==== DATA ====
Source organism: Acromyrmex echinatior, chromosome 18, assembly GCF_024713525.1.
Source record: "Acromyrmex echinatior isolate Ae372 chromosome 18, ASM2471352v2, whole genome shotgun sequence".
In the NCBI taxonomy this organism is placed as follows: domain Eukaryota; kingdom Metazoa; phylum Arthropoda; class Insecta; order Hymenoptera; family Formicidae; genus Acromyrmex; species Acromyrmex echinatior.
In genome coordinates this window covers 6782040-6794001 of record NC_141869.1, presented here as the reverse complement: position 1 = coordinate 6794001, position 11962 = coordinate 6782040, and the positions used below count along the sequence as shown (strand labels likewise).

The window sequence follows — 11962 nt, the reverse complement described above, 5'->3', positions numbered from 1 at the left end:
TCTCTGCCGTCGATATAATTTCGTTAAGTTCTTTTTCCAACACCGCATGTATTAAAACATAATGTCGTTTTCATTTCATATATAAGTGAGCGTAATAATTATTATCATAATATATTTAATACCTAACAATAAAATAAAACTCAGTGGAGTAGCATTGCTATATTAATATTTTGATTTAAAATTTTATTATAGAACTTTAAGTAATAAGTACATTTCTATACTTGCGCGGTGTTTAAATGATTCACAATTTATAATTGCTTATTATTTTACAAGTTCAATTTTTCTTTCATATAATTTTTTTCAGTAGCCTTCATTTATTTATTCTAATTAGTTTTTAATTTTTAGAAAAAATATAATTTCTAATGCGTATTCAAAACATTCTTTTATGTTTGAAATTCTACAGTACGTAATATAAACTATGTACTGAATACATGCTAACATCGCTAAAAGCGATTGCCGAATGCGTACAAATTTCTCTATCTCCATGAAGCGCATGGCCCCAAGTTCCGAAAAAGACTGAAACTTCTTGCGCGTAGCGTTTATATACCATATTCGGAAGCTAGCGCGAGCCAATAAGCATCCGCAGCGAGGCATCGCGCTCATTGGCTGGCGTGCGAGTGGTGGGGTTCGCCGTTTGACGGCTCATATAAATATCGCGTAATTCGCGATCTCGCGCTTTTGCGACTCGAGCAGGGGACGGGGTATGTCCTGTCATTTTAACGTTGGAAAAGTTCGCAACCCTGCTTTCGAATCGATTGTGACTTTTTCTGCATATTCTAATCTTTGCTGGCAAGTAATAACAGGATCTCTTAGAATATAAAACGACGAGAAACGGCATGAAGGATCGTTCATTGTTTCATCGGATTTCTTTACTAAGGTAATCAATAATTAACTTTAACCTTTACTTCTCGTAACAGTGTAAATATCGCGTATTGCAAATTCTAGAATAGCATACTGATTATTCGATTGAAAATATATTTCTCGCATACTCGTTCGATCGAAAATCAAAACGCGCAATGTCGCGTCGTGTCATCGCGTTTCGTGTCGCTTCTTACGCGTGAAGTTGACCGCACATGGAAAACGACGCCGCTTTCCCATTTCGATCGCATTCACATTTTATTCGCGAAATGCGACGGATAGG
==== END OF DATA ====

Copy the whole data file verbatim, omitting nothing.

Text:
Source organism: Acromyrmex echinatior, chromosome 18, assembly GCF_024713525.1.
Source record: "Acromyrmex echinatior isolate Ae372 chromosome 18, ASM2471352v2, whole genome shotgun sequence".
In the NCBI taxonomy this organism is placed as follows: domain Eukaryota; kingdom Metazoa; phylum Arthropoda; class Insecta; order Hymenoptera; family Formicidae; genus Acromyrmex; species Acromyrmex echinatior.
In genome coordinates this window covers 6782040-6794001 of record NC_141869.1, presented here as the reverse complement: position 1 = coordinate 6794001, position 11962 = coordinate 6782040, and the positions used below count along the sequence as shown (strand labels likewise).

The window sequence follows — 11962 nt, the reverse complement described above, 5'->3', positions numbered from 1 at the left end:
TCTCTGCCGTCGATATAATTTCGTTAAGTTCTTTTTCCAACACCGCATGTATTAAAACATAATGTCGTTTTCATTTCATATATAAGTGAGCGTAATAATTATTATCATAATATATTTAATACCTAACAATAAAATAAAACTCAGTGGAGTAGCATTGCTATATTAATATTTTGATTTAAAATTTTATTATAGAACTTTAAGTAATAAGTACATTTCTATACTTGCGCGGTGTTTAAATGATTCACAATTTATAATTGCTTATTATTTTACAAGTTCAATTTTTCTTTCATATAATTTTTTTCAGTAGCCTTCATTTATTTATTCTAATTAGTTTTTAATTTTTAGAAAAAATATAATTTCTAATGCGTATTCAAAACATTCTTTTATGTTTGAAATTCTACAGTACGTAATATAAACTATGTACTGAATACATGCTAACATCGCTAAAAGCGATTGCCGAATGCGTACAAATTTCTCTATCTCCATGAAGCGCATGGCCCCAAGTTCCGAAAAAGACTGAAACTTCTTGCGCGTAGCGTTTATATACCATATTCGGAAGCTAGCGCGAGCCAATAAGCATCCGCAGCGAGGCATCGCGCTCATTGGCTGGCGTGCGAGTGGTGGGGTTCGCCGTTTGACGGCTCATATAAATATCGCGTAATTCGCGATCTCGCGCTTTTGCGACTCGAGCAGGGGACGGGGTATGTCCTGTCATTTTAACGTTGGAAAAGTTCGCAACCCTGCTTTCGAATCGATTGTGACTTTTTCTGCATATTCTAATCTTTGCTGGCAAGTAATAACAGGATCTCTTAGAATATAAAACGACGAGAAACGGCATGAAGGATCGTTCATTGTTTCATCGGATTTCTTTACTAAGGTAATCAATAATTAACTTTAACCTTTACTTCTCGTAACAGTGTAAATATCGCGTATTGCAAATTCTAGAATAGCATACTGATTATTCGATTGAAAATATATTTCTCGCATACTCGTTCGATCGAAAATCAAAACGCGCAATGTCGCGTCGTGTCATCGCGTTTCGTGTCGCTTCTTACGCGTGAAGTTGACCGCACATGGAAAACGACGCCGCTTTCCCATTTCGATCGCATTCACATTTTATTCGCGAAATGCGACGGATAGG